Did you grow up in one culture, your parents came from another, and you are now living in a totally different country? Then you are a third-culture kid! Yet being a third-culture kid is not always easy; in fact many hardships may arise from this culture-hopping phenomenon.
A Third Culture Kid (TCK) is a person who has spent a significant part of his or her developmental years outside the parents’ culture. The TCK frequently builds relationships to all of the cultures, while not having full ownership in any. Although elements from each culture may be assimilated into the TCK’s life experience, the sense of belonging is in relationship to others of similar background.
The country my parents grew up in simply does not exist anymore. When I was thirteen we witnessed a chunk of East Germany’s population simply running away from a country that had been created by the Allied Forces in an attempt to keep Germany from ever trying to play a major role in world politics by dividing it into four parts. One part was given to the Russians without the population having any say in it. My hometown was originally part of West Germany, the part controlled by USA, France and Britain. Then, as if in an aftertought, it was decided to give this little region to the Russians in an exchange for a part of Berlin, later known as West Berlin, to make sure the Allied Forces have a foothold in Eastern Germany too, so that this devided nation could serve as a “buffer nation” in the cold war.
East Germans suffered a lot of injustice and worked their butts of for Russia, while West Germany experienced the economic miracle and showed the world what intelligence and hard work could accomplish 🙂
Fourty years later, mentalities had become very different and then, out of a sudden (exciting story for another blog one day maybe) the country became one.
From one day to the other our schooling system changed and we found ourselves in a world totally different than the one our parents knew. I remember the week all our beloved products disappeared from the shops, and the shelves were empty and we got worried. Then a week later the shelves were full of things we had never seen before. This bankrupted our local industries and gave West Germany an immediate marked expansion.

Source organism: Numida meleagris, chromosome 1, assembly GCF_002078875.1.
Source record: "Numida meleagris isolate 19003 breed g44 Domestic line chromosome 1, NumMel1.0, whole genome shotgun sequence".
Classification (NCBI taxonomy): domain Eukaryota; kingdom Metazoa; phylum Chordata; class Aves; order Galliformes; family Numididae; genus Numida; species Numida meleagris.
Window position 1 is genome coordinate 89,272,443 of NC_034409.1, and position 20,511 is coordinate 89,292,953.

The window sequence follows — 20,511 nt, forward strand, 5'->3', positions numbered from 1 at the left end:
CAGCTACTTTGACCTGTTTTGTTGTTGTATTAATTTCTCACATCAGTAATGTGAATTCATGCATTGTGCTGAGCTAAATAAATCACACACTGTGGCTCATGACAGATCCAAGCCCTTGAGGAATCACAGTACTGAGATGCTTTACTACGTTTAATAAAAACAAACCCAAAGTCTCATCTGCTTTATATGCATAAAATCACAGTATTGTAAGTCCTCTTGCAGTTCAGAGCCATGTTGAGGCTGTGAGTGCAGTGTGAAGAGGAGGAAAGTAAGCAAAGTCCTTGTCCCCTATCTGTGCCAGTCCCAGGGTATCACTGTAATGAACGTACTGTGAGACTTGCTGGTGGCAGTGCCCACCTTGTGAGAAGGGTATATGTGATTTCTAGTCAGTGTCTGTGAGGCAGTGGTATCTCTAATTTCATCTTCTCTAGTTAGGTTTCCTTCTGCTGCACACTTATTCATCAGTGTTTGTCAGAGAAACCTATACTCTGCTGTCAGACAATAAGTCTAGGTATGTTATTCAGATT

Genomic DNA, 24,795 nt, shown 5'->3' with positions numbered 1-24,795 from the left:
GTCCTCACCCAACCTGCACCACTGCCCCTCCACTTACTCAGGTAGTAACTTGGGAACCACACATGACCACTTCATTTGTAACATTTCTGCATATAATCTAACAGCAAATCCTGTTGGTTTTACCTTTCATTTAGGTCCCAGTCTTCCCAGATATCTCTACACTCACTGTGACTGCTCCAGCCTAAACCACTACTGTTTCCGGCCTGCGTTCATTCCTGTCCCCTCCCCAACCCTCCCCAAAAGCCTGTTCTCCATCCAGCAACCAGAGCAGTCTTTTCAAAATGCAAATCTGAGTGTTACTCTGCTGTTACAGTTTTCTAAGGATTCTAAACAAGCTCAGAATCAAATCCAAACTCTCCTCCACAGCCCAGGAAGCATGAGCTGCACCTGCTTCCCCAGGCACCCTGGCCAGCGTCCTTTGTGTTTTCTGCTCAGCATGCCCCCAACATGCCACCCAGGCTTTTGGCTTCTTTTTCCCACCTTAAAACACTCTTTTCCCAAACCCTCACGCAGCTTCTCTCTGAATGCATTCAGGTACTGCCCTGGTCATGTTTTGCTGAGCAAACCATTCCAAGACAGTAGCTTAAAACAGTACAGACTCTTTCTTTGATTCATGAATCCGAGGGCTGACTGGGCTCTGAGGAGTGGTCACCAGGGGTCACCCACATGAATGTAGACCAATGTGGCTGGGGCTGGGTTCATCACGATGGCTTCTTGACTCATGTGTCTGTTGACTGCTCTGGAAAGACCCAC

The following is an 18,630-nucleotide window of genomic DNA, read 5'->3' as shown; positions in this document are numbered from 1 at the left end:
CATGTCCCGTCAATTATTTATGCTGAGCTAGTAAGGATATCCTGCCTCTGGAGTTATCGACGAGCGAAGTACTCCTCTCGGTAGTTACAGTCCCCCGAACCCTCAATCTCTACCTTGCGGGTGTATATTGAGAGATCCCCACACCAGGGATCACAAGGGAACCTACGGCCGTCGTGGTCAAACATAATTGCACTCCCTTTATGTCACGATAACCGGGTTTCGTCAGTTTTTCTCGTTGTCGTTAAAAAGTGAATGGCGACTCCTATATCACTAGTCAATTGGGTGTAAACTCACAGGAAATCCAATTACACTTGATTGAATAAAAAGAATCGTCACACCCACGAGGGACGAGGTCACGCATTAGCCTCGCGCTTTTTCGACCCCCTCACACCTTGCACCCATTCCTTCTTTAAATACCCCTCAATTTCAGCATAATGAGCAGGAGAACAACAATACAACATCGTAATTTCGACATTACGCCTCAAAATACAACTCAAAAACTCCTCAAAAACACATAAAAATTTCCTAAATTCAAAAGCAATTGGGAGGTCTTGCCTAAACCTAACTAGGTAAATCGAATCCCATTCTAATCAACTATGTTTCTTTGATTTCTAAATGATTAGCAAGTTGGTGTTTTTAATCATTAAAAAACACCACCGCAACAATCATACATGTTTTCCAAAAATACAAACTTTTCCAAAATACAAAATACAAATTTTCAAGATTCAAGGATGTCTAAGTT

When we started to visit churches across the former border 20 km away from us, what a culture shock. Although we spoke the same language, you could tell by our clothes we are from a different country. The children thought us strange because we didn’t know the same TV programs and hadn’t watched the same movies. We tried to catch up on our education by dutifully watching Mac Gyver and the A Team every day after school.
But a general sense of lostness set in nevertheless. I quickly learned to speak immaculate high German so that nobody could tell my East German Origins by my accent.
Interactions obviously vary from culture to culture. The way we interacted in East Germany was totally different from what was important to West Germans back then. What used to shock me most were the totally old fashioned concepts people seemed to live by compared to the mindset we grew up in.
Now, many years later, having lived in different nations, I regret that the country of my childhood simply does not exist anymore. People had to adapt or get lost, adapt to new laws, new job descriptions, new ins and outs, new entertainment and foods for goodness sakes.
Coming to South Africa was like being put on a bus to school 5 days after school started-
Imagine that! Arriving at your new school, nobody telling you even where your classroom or what your schedule is. All the other kids know each other and have their seats. There you stand, everyone staring. You open your mouth and your strange accents immediately makes all the other kids put up a huge barrier. You are strange. And then you don’t know the next classroom to go to after break, are late, and get reprimanded for it. At the end of the day you do not even know which bus to take home.
That’s, in truth, how I felt when coming to SA. As a pastors wife in along established church where my husband had been the pastor for 8 years before me, there was not much I could do right. Nobody ever explained to me the ins and outs of the ministry, nor the local etiquette as in what was expected. I asked my in laws who all live in the same small town, toexplain me what they expect, since they let me know how much I did not do right.
Speak our language, cook our food, I was told!
8 years down the line it has become simpler, but not easier at all.